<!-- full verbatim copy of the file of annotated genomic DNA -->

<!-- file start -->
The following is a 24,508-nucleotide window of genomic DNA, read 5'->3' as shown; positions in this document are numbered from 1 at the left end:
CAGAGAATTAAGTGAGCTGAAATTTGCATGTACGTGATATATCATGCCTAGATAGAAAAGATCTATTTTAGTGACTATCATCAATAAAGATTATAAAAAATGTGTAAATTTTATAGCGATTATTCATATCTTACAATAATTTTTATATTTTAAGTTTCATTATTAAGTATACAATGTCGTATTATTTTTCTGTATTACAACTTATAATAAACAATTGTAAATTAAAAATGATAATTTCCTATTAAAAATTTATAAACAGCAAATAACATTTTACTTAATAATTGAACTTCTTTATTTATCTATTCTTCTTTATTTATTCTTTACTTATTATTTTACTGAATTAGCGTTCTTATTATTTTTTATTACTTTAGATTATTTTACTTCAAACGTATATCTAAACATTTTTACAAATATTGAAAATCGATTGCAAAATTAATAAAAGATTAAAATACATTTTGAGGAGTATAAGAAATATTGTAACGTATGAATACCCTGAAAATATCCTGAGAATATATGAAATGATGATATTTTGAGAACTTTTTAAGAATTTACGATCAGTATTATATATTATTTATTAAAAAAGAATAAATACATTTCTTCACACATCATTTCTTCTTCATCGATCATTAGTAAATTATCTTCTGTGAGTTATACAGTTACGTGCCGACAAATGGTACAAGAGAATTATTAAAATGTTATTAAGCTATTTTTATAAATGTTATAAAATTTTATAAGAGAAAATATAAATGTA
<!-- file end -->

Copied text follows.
The following is a 24,508-nucleotide window of genomic DNA, read 5'->3' as shown; positions in this document are numbered from 1 at the left end:
CAGAGAATTAAGTGAGCTGAAATTTGCATGTACGTGATATATCATGCCTAGATAGAAAAGATCTATTTTAGTGACTATCATCAATAAAGATTATAAAAAATGTGTAAATTTTATAGCGATTATTCATATCTTACAATAATTTTTATATTTTAAGTTTCATTATTAAGTATACAATGTCGTATTATTTTTCTGTATTACAACTTATAATAAACAATTGTAAATTAAAAATGATAATTTCCTATTAAAAATTTATAAACAGCAAATAACATTTTACTTAATAATTGAACTTCTTTATTTATCTATTCTTCTTTATTTATTCTTTACTTATTATTTTACTGAATTAGCGTTCTTATTATTTTTTATTACTTTAGATTATTTTACTTCAAACGTATATCTAAACATTTTTACAAATATTGAAAATCGATTGCAAAATTAATAAAAGATTAAAATACATTTTGAGGAGTATAAGAAATATTGTAACGTATGAATACCCTGAAAATATCCTGAGAATATATGAAATGATGATATTTTGAGAACTTTTTAAGAATTTACGATCAGTATTATATATTATTTATTAAAAAAGAATAAATACATTTCTTCACACATCATTTCTTCTTCATCGATCATTAGTAAATTATCTTCTGTGAGTTATACAGTTACGTGCCGACAAATGGTACAAGAGAATTATTAAAATGTTATTAAGCTATTTTTATAAATGTTATAAAATTTTATAAGAGAAAATATAAATGTA